29. PW 5 Pronab Kumar Sarker deposed that the informant was known to him. He deposed that the incident took place on 2nd January, but he came to know about it on the following day when he heard that the appellant was putting pressure on the informant for Tk. 10,000/-. He also heard that the appellant had a dagger. PW 5 further deposed that in order to save himself, the informant gave a cheque for Tk. 10,000/-. However, when the appellant went to the Bank on the following day to encash the cheque, the informant disclosed the matter to the Bank and accordingly, the appellant was detained at the Bank. The police came from theThana and showed him a dagger. He identified the seizure list and his signature thereon as Exhibit 2(b).
30. During cross-examination, PW 5 stated that on the following day after the occurrence, the informant disclosed the incident to him at the school field. He further stated that the place of occurrence is surrounded on all four sides by brick wall and there is a guard at the main gate. He also stated that the informant’s residence is close to the place where the guards are on duty, but none of the guards saw the incident.
31. PW 5 further stated that the informant is constantly accompanied by a dog, but at the time of occurrence, no one heard the dog bark. He further stated that the articles were not seized in his presence and the seizure list was not prepared in his presence. He also stated that he could not recollect the items mentioned in the seizure list and he was not aware about the place of recovery of the seized article. He further stated the I/O took his signature on the seizure list two days after the incident.
32. PW 5 further stated that he was an Assistant Teacher of St Andrews Mission High School, of which the informant was the Headmaster. However, he denied the defence suggestion that as he was working under the informant, he had deposed as per tutoring of the informant.
33. PW 6 Samendra Chandra Sarker deposed that at the time of occurrence, which took place on 04.01.2003 at about 19:30 hours, he was posted as an officer at the Haluaghat Branch of Sonali Bank. He deposed that a young man named Mustaque went into the Manager’s room and raised hue and cry and subsequently, the Manager informed the police, who arrived there and took that person into custody. At this point, PW 6 was declared hostile.
34. During cross-examination by the prosecution, PW 6 denied that the informant had sent prior intimation to the Manager that the appellant had forcibly taken a cheque from him. He also denied that the appellant tore the cheque in his presence.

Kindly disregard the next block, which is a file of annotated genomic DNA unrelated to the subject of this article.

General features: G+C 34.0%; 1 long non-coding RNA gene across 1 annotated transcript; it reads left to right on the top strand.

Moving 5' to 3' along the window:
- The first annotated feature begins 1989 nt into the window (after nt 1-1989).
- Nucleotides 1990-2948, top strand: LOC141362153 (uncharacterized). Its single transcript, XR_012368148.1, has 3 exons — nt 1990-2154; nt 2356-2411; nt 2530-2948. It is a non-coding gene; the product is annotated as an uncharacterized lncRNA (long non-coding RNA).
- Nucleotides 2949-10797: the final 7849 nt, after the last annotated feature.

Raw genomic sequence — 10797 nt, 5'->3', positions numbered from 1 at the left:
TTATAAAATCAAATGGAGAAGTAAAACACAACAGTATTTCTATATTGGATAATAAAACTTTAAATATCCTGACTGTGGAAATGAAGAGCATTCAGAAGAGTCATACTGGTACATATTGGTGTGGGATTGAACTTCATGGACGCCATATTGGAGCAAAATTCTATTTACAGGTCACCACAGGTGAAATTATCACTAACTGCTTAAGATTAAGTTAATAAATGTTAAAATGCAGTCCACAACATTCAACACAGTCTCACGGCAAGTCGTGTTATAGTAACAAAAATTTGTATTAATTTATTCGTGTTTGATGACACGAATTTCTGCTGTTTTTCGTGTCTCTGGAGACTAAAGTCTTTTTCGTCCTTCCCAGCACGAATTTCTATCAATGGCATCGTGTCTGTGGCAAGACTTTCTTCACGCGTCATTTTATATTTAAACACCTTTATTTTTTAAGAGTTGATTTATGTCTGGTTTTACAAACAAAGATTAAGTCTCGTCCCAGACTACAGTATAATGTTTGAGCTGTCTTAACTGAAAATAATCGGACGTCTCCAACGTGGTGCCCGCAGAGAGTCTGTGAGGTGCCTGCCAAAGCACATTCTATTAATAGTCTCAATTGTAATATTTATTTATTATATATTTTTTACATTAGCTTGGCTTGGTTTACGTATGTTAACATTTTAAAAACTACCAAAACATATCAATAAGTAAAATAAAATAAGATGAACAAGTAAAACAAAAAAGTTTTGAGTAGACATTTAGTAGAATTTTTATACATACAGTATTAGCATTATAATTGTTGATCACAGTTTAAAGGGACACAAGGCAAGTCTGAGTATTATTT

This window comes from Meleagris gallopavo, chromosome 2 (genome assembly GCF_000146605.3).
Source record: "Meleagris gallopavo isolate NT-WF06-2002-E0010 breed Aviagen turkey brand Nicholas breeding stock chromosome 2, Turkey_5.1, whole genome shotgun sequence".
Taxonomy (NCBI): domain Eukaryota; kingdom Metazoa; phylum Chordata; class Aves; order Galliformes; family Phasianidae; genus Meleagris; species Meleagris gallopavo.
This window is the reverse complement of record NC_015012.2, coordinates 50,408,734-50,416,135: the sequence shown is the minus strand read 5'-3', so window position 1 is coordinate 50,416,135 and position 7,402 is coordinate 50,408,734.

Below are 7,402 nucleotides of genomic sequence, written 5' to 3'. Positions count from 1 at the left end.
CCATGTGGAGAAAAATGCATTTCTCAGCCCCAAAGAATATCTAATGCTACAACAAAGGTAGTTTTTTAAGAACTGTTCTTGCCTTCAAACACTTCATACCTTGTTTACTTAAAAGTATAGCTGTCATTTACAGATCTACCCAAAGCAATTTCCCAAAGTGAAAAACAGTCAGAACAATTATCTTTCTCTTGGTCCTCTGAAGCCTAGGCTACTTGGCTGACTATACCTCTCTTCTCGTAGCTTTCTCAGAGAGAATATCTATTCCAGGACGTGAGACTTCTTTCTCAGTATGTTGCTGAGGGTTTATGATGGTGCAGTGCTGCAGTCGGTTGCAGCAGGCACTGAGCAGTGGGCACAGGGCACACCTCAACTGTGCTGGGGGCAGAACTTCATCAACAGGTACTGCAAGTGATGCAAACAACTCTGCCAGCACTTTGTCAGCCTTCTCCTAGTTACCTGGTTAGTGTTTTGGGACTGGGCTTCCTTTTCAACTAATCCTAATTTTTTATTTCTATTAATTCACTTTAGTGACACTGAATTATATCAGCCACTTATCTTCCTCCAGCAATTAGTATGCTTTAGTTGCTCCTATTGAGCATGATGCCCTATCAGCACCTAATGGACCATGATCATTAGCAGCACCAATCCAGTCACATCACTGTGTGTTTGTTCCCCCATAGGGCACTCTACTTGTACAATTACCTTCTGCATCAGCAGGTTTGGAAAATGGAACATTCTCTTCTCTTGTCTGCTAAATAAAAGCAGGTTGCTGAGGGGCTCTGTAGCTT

35. During cross-examination by the defence, PW 6 stated that the appellant was not known to him. He categorically stated that he did not see the incident.
36. PW 7 Md. Tazul Islam, Senior Clerk, Sonali Bank was tendered and the defence declined to cross-examine him.
37. PW 8 S.I. Khandaker Zakir Hossain, the SI of Fulpur Thana, deposed that at the time of occurrence, he was posted at Haluaghat Thana. Upon receiving a typed application from the informant on 04.01.2003, he lodged HaluaghatThanaCase No. 2 dated 04.01.2003 under section 385/387 of the Penal Code and filled up the FIR column, which he identified as Exhibit 4 and his signature thereon as Exhibit 4(a).
38. PW 8 further deposed that he took up investigation, visited the place of occurrence and prepared the sketch map and index, which he identified along with his signatures thereon as Exhibits 5, 5(a), 6 and 6(a) respectively. He also deposed that he recorded the statement of witnesses under section 161 of the Code of Criminal Procedure, seized the alamats and prepared the seizure list, which he identified along with his signature as Exhibit 2(c). He further deposed that since the charge against the appellant appeared prima-facie to be true, he filed charge sheet against him on 06.02.2003.
39. During cross-examination, PW 8 stated that there was no mention of the cheque number and the FIR was lodged two days after the occurrence. He categorically stated that no information was given to theThanaabout the incident on the date of occurrence. During investigation, he did not find any details about the cheque in question.
40. PW 8 further stated that the seizure list was prepared two days after the occurrence, but the seized articles were not recovered from the appellant. He denied the defence suggestion that he did not carry out the investigation properly and further denied that since the informant was a foreigner, a false charge sheet was filed in order to please him. He further denied that since some money was due to the appellant from the informant, a false case was instituted. He also denied that the appellant had not threatened the informant or had taken any cheque from him.
41. This is all the evidence that is on record.
42. In the instant appeal, the incident took place on 2nd January, 2003, but the FIR was lodged two days later. The informant stated in the FIR that the appellant had threatened him twice, first with a dagger and then with a scissor. The FIR further discloses that after the dagger was thrown out of the window, the appellant picked up a scissor and threatened the informant and because of such threat, he wrote out a cheque. However, this aspect of the incident, ie., being threatened with a scissor, does not find any place in his deposition as PW 1, thereby casting a serious doubt as to the veracity of the FIR version of the incident.
43. It is also on record that both the dagger and the scissor were not seized from the appellant. PW 1 admitted during his deposition that all the incriminating articles like the dagger, the scissor and the cheque book were handed over to the police by him. This is further corroborated by PW 8, the I/O himself, who stated during his cross-examination :
“Rã ZvwjKv NUbvi 2 w`b ci cÖ¯ÍyZ Kwi| RãK…Z gvjvgvj Avmvgx nB‡Z D×vi nq bvB|”
44. It is also to be noted that the informant stated in the FIR, and we quote :